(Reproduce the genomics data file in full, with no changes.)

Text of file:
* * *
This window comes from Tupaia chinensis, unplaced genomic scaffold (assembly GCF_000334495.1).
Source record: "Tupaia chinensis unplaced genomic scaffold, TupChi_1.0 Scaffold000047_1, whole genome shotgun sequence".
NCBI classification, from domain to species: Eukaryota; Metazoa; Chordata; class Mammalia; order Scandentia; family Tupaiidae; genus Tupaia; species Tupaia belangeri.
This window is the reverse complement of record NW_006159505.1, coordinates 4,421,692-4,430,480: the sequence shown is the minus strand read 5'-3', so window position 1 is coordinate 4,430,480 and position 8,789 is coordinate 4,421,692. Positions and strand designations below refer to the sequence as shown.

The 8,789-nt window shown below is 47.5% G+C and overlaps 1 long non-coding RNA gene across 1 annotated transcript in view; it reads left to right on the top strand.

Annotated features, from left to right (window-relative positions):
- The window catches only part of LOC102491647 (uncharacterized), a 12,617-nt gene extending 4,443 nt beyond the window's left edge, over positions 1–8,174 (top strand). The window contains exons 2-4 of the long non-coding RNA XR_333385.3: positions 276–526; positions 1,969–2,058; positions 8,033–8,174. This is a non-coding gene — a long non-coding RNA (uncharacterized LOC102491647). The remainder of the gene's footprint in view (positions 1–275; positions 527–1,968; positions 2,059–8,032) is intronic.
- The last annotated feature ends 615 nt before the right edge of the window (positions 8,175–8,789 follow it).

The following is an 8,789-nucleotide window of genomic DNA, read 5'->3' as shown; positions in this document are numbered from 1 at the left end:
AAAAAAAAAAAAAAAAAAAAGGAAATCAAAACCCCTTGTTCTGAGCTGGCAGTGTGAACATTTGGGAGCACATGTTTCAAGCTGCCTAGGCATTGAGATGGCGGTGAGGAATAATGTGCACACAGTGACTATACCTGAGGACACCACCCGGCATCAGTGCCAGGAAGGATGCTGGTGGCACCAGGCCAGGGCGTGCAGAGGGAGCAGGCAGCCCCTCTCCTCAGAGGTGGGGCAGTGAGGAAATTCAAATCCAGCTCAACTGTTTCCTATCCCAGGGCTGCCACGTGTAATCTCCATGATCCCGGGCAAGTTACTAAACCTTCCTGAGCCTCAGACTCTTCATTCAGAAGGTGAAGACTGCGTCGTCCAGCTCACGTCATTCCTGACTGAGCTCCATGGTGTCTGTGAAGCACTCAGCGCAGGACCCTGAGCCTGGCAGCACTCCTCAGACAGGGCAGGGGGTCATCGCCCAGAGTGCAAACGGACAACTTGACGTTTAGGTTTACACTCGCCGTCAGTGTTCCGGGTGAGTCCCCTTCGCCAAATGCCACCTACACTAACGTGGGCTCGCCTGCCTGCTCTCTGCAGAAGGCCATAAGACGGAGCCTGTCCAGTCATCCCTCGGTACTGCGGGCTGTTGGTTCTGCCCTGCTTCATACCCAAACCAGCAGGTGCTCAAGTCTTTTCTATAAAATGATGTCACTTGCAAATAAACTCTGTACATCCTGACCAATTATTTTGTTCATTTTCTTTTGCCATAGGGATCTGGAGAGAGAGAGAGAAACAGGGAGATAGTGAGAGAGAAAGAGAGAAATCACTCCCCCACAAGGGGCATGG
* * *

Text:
This window comes from Tupaia chinensis, unplaced genomic scaffold (assembly GCF_000334495.1).
Source record: "Tupaia chinensis unplaced genomic scaffold, TupChi_1.0 Scaffold000047_1, whole genome shotgun sequence".
NCBI classification, from domain to species: Eukaryota; Metazoa; Chordata; class Mammalia; order Scandentia; family Tupaiidae; genus Tupaia; species Tupaia belangeri.
This window is the reverse complement of record NW_006159505.1, coordinates 4,421,692-4,430,480: the sequence shown is the minus strand read 5'-3', so window position 1 is coordinate 4,430,480 and position 8,789 is coordinate 4,421,692. Positions and strand designations below refer to the sequence as shown.

The 8,789-nt window shown below is 47.5% G+C and overlaps 1 long non-coding RNA gene across 1 annotated transcript in view; it reads left to right on the top strand.

Annotated features, from left to right (window-relative positions):
- The window catches only part of LOC102491647 (uncharacterized), a 12,617-nt gene extending 4,443 nt beyond the window's left edge, over positions 1–8,174 (top strand). The window contains exons 2-4 of the long non-coding RNA XR_333385.3: positions 276–526; positions 1,969–2,058; positions 8,033–8,174. This is a non-coding gene — a long non-coding RNA (uncharacterized LOC102491647). The remainder of the gene's footprint in view (positions 1–275; positions 527–1,968; positions 2,059–8,032) is intronic.
- The last annotated feature ends 615 nt before the right edge of the window (positions 8,175–8,789 follow it).

The following is an 8,789-nucleotide window of genomic DNA, read 5'->3' as shown; positions in this document are numbered from 1 at the left end:
AAAAAAAAAAAAAAAAAAAAGGAAATCAAAACCCCTTGTTCTGAGCTGGCAGTGTGAACATTTGGGAGCACATGTTTCAAGCTGCCTAGGCATTGAGATGGCGGTGAGGAATAATGTGCACACAGTGACTATACCTGAGGACACCACCCGGCATCAGTGCCAGGAAGGATGCTGGTGGCACCAGGCCAGGGCGTGCAGAGGGAGCAGGCAGCCCCTCTCCTCAGAGGTGGGGCAGTGAGGAAATTCAAATCCAGCTCAACTGTTTCCTATCCCAGGGCTGCCACGTGTAATCTCCATGATCCCGGGCAAGTTACTAAACCTTCCTGAGCCTCAGACTCTTCATTCAGAAGGTGAAGACTGCGTCGTCCAGCTCACGTCATTCCTGACTGAGCTCCATGGTGTCTGTGAAGCACTCAGCGCAGGACCCTGAGCCTGGCAGCACTCCTCAGACAGGGCAGGGGGTCATCGCCCAGAGTGCAAACGGACAACTTGACGTTTAGGTTTACACTCGCCGTCAGTGTTCCGGGTGAGTCCCCTTCGCCAAATGCCACCTACACTAACGTGGGCTCGCCTGCCTGCTCTCTGCAGAAGGCCATAAGACGGAGCCTGTCCAGTCATCCCTCGGTACTGCGGGCTGTTGGTTCTGCCCTGCTTCATACCCAAACCAGCAGGTGCTCAAGTCTTTTCTATAAAATGATGTCACTTGCAAATAAACTCTGTACATCCTGACCAATTATTTTGTTCATTTTCTTTTGCCATAGGGATCTGGAGAGAGAGAGAGAAACAGGGAGATAGTGAGAGAGAAAGAGAGAAATCACTCCCCCACAAGGGGCATGG